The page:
NASA Missed ‘Closest-Ever’ Asteroid Passing Earth Last Weekend
An asteroid passed extremely close to Earth last weekend and nobody saw it coming – not even NASA.
The asteroid, which was the size of a car, flew within 1,830 miles of us on Sunday, August 16. That might not sound that close, considering it’s around the same distance from England to Ukraine, but in the grand scheme of things – when you take into account just how huge the universe is – trust me when I say it was bloody close.
So close, in fact, that of any asteroid that’s ever passed by Earth, this one was actually the closest one recorded, according to asteroid trackers and a catalogue compiled by Sormano Astronomical Observatory in Italy.
If you don’t believe me, take a look at this diagram of the asteroid, released by the Minor Planet Center, with the green line showing its location:
Luckily, because of the asteroid’s size, it most likely wouldn’t have posed any real danger to us if it had struck our planet, because it probably would have exploded in the atmosphere too high up to do any damage on the ground.
But that doesn’t mean the asteroid isn’t a cause for concern, particularly because astronomers had no idea it existed until after it passed by, highlighting a major blind spot in Earth’s programs to search for such space rocks.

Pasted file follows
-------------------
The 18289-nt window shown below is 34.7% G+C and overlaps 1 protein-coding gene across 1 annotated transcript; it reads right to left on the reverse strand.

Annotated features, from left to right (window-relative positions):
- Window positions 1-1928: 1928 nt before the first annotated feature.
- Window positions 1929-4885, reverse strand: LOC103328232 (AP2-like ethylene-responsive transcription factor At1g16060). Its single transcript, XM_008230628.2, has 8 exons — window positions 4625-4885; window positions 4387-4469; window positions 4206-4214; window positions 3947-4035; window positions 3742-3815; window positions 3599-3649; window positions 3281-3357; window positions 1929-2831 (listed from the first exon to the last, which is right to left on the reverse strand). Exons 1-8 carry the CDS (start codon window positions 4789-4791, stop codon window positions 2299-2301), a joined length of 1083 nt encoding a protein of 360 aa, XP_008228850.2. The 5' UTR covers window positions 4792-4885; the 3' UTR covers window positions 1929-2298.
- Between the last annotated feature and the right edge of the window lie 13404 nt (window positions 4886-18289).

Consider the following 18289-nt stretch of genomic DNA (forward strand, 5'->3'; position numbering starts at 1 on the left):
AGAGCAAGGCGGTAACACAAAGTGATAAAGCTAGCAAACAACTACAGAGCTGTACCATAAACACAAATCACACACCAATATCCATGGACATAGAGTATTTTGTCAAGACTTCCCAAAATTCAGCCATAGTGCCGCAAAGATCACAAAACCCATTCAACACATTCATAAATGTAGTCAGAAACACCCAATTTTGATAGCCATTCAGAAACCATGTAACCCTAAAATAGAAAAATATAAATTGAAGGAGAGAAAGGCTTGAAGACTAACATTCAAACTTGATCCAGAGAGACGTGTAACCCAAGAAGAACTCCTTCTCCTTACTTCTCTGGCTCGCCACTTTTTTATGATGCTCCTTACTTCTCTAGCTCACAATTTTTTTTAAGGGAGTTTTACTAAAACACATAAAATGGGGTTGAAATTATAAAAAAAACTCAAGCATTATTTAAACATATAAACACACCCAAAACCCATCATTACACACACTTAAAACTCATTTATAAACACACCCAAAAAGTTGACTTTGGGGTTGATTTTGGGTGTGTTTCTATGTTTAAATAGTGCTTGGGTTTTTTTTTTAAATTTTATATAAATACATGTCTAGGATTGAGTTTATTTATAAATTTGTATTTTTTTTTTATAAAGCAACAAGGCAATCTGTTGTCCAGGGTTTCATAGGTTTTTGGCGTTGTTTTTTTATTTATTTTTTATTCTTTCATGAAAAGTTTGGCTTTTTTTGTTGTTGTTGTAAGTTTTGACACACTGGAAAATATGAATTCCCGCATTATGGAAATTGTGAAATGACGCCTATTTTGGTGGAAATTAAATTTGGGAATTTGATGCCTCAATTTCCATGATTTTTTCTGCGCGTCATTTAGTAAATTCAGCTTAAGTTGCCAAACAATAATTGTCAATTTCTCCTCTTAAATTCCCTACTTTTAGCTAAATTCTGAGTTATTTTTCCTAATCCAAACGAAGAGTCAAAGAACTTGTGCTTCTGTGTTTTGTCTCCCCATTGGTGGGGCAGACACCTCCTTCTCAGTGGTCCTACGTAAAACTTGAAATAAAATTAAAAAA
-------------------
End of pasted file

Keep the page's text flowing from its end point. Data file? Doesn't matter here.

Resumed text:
In fact, scientists didn’t spot the asteroid, called 2020 QG, until a whole six hours after its close approach, with NASA-funded program the Palomar Observatory eventually detecting it.
‘The asteroid approached undetected from the direction of the sun,’ Paul Chodas, the director of NASA’s Center for Near Earth Object Studies, told Business Insider. ‘We didn’t see it coming.’
Chodas went on to confirm the record-breaking nature of the event, adding:
Yesterday’s close approach is [the] closest on record, if you discount a few known asteroids that have actually impacted our planet.
News of the near-miss first began circulating yesterday, when Tony Dunn, the creator of the website orbitsimulator.com, shared an animation of 2020 QG’s orbital path as it passed by Earth at a speed of around 27,600mph.
‘Newly-discovered asteroid ZTF0DxQ passed less than 1/4 Earth diameter yesterday, making it the closest-known flyby that didn’t hit our planet,’ Dunn tweeted alongside the animation on Monday, August 17.
Early observations suggest the asteroid flew over the Southern Hemisphere just after 4am Universal Time (midnight ET) on Sunday, August 16.
NASA is currently in the process of developing a space telescope that could detect asteroids and comets coming from the direction of the sun, in order to address gaps such as this one in its asteroid-hunting program.
The agency’s 2020 budget allocated nearly $36 million for the telescope, named the Near-Earth Object Surveillance Mission, and if funding continues it could launch as early as 2025.
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